He had a fairly peculiar and identifiable drawing style with loose and free drawings full of strange shapes and folds, very different from the clean and simple character designs of most MNMB episodes. Drawing and animating animals is a challenge on any day, but he did so over and over again - horses, cows, whales, crabs, dragons. He was particularly good at depicting the creatures in moments of extreme exertion. His episodes have some of the most exciting moments of the whole series.
Other recommended Takateru Miwa episodes:
Almost all of Takateru Miwa's episodes are worth checking out, but here are a few to start with. The giant red cow of The Priest and the Cow is one of the high points of his episodes. The cow is a great character, lazy but mustering incredible power as it struggles to pull up the giant log. The animation does a fantastic job of conveying the exertion through the cow's intense expression. The mad visage of the horse in The Flying Black Horse is appropriately hair-raising. The Acala Icon episode reaches an intense conclusion as the wooden carving of the god Acala (Ofudou-sama) sets the house on fire to chastise the arrogant lord. His late episode The Graveyard Dog features some intense animation of beast dogs fighting that brings to mind Ringing Bell.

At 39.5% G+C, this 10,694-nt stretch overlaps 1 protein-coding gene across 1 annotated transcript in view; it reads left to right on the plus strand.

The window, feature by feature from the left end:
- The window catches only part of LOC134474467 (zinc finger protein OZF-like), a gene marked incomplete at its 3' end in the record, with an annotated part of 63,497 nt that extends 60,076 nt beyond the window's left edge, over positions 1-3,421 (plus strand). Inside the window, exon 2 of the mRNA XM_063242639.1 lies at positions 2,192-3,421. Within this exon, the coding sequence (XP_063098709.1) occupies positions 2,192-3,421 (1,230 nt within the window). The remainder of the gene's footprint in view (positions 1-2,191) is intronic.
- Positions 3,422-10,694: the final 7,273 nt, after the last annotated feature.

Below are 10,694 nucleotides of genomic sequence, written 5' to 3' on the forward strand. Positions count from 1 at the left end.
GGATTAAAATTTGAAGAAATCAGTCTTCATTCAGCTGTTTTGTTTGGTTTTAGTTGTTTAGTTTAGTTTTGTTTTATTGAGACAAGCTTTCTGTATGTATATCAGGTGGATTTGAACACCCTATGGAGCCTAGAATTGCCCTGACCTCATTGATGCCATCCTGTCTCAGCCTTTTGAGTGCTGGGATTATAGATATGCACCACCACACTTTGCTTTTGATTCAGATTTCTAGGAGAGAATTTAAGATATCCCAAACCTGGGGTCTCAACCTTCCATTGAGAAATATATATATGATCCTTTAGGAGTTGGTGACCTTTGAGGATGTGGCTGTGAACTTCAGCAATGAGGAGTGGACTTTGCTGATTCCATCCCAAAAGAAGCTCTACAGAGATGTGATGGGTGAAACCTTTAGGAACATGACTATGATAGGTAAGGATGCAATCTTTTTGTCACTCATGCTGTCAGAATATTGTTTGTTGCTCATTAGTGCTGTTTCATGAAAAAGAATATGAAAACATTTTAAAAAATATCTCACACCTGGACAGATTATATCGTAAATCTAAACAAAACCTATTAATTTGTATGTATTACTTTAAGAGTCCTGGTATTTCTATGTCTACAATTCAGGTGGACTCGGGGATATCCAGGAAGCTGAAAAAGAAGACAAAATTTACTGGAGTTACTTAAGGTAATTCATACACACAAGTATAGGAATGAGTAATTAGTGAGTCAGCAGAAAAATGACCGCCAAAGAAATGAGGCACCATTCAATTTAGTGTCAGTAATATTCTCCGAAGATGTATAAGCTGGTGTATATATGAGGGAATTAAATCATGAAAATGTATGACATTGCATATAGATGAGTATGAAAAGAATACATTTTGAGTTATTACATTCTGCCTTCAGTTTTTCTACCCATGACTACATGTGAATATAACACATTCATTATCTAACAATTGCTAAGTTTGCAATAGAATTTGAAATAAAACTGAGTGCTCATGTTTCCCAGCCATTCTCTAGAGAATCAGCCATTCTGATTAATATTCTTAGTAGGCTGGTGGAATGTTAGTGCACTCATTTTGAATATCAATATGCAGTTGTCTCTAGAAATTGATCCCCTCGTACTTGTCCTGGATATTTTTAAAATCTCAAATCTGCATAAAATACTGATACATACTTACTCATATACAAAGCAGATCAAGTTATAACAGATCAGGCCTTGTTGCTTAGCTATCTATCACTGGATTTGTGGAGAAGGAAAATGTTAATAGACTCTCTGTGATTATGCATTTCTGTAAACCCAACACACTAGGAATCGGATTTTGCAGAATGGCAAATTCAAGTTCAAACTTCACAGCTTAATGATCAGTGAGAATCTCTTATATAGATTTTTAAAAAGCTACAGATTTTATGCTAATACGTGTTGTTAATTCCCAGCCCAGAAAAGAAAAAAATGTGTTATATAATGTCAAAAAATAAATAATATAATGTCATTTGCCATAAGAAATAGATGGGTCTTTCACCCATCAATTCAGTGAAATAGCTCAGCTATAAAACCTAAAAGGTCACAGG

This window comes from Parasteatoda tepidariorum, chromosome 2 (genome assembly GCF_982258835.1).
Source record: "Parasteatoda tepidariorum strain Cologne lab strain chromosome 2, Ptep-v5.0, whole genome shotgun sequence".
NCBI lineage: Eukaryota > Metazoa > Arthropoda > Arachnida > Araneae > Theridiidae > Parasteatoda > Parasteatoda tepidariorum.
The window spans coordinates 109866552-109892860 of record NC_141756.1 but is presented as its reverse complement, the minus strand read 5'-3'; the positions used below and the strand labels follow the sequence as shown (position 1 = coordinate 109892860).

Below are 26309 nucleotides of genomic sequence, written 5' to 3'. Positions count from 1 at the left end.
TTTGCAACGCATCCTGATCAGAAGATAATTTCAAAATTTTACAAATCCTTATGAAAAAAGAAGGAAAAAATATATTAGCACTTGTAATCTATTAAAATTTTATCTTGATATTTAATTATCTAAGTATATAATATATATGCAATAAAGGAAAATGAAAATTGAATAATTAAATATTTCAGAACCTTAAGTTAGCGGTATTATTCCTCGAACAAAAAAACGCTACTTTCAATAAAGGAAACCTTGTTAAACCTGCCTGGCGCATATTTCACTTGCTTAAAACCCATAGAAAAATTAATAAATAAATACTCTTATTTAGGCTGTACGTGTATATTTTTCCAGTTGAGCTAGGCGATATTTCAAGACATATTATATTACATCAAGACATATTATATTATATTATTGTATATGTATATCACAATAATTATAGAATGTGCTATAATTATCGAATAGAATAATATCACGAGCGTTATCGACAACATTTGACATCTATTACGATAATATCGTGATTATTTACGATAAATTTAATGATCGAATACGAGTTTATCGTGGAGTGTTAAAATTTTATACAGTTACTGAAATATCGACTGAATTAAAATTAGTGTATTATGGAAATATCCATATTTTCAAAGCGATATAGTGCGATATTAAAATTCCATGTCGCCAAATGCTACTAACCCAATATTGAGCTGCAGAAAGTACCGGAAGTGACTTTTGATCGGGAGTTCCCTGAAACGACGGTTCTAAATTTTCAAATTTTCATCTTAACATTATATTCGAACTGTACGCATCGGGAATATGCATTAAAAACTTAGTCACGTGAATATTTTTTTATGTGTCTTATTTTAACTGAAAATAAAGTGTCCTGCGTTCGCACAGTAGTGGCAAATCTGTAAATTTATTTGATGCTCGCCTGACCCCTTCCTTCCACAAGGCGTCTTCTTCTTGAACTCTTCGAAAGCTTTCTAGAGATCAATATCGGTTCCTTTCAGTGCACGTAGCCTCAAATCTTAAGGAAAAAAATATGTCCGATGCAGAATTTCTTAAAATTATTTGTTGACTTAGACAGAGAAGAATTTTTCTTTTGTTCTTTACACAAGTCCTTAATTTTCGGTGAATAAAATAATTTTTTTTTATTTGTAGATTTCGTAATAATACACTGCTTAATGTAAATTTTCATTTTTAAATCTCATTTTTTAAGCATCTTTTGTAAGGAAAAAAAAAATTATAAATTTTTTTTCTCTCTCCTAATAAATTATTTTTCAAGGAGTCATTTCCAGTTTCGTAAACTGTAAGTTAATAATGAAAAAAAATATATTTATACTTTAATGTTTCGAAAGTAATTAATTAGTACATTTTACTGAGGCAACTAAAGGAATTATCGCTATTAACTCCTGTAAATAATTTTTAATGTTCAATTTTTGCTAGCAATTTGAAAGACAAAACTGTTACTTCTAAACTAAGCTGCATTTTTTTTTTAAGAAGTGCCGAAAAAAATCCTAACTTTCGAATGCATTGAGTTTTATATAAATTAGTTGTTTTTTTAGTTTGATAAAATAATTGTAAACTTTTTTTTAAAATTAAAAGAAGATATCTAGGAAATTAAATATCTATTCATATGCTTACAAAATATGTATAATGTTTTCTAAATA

|オオカミと娘 The Girl and the Wolves||#100||12/11/1976|
A mother and child on a pilgrim's voyage beg for shelter in a snowstorm, but are turned away due to a village law prohibiting the harboring of strangers. They then ask at the temple, but the heartless priest only lets them shelter under the floor of the house. They reminisce about old times, and the girl wonders what happened to her old dog Goro, who escaped to the wild after nearly being killed. Wolves can be heard in the night, and in the morning the two are nowhere to be found. Not long afterwards, the priest who turned the mother and child away is found killed by wolves. A hunter returning from the hunt one day relates having been attacked by a pack of wolves, and been saved when a girl called out the name "Goro" to the alpha male of the pack.